Papaver cambricum L.
Welsh Poppy, Yellow Poppy
Meconopsis cambrica, Argemone cambrica, Cerastites cambricus, Papaver flavum, Papaver luteum, Stylophorum cambricum
Bloom Time: From mid-spring through fall
Papaver cambricum is an attractive perennial plant with numerous silky lemon-yellow flowers. It grows up to 1.5 feet (45 cm) tall. Flowers are borne in abundance on branched stems from mid-spring through fall. They are up to 1.5 inches (3.8 cm) in diameter.
How to Grow and Care
Plant Corn Poppy seeds directly on top of cultivated soil. In mild climates, plant the seeds in late fall or early spring when soil temperatures are between 60 and 70 ºF (15 and 21 ºC). Corn Poppies thrive in full sunlight and rich, well-drained soil. If the soil is poor, incorporate 2 to 3 inches (5 to 7.5 cm) of compost or manure before planting.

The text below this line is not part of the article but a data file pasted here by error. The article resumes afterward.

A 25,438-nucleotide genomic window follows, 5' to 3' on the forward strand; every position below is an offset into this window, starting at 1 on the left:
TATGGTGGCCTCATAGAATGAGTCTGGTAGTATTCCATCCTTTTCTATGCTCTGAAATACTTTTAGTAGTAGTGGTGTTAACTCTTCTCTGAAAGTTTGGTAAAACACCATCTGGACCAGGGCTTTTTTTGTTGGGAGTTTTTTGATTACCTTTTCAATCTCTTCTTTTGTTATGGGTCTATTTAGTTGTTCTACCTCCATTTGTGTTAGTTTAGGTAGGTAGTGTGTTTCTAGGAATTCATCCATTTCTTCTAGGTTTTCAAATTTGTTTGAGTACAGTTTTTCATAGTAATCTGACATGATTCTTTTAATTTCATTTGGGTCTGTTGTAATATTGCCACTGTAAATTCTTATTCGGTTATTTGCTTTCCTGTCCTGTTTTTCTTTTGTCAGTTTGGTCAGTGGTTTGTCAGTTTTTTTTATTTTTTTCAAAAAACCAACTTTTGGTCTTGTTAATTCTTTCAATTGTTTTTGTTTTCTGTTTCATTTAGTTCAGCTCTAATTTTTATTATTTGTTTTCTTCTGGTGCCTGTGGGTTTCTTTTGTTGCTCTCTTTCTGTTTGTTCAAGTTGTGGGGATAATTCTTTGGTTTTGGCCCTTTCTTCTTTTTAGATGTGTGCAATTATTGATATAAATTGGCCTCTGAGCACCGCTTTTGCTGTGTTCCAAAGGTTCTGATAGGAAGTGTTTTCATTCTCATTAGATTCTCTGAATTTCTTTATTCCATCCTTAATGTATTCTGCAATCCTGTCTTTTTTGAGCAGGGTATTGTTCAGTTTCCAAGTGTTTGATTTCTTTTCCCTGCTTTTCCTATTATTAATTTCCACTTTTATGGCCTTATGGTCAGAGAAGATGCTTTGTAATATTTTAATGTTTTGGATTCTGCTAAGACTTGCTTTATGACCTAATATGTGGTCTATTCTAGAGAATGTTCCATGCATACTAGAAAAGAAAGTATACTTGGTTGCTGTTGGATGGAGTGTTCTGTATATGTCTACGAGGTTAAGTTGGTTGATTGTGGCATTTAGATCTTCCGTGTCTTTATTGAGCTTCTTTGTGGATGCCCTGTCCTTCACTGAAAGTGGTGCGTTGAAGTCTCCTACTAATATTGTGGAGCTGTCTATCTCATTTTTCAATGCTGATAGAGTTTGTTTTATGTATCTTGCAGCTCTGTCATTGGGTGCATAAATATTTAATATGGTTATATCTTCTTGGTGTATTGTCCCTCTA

Water Corn Poppies when the top of the soil feels dry. Saturate the root zone thoroughly, as shallow waterings promote a shallow root system. For best results, water by hand with a hose or use a drip system to keep the foliage as dry as possible. If you use a sprinkler, water early in the day, so the foliage has time to dry before evening. Soggy soil and damp foliage place the plant at risk of rot and fungal diseases.
Spread 1 to 2 inches (2.5 to 5 cm) of mulch around the plants in the spring. An organic mulch such as shredded leaves or dry grass clippings keeps the roots cool, conserves moisture, and prevents the growth of weeds.
Apply a balanced liquid or granular fertilizer if newly emerging foliage has a yellowish appearance. Use the fertilizer following label recommendations. As a general rule, Poppies require no supplemental fertilization if granular fertilizer or compost is incorporated into the soil at planting time.
See more at How to Grow and Care for Corn Poppy.
This species is native to damp, rocky sites in upland areas of Western Europe from the British Isles to the Iberian Peninsula.
- Back to genus Papaver
- Plantpedia: Browse flowering plants by Scientific Name, Common Name, Genus, Family, USDA Hardiness Zone, or Origin
Click on a photo to see a larger version.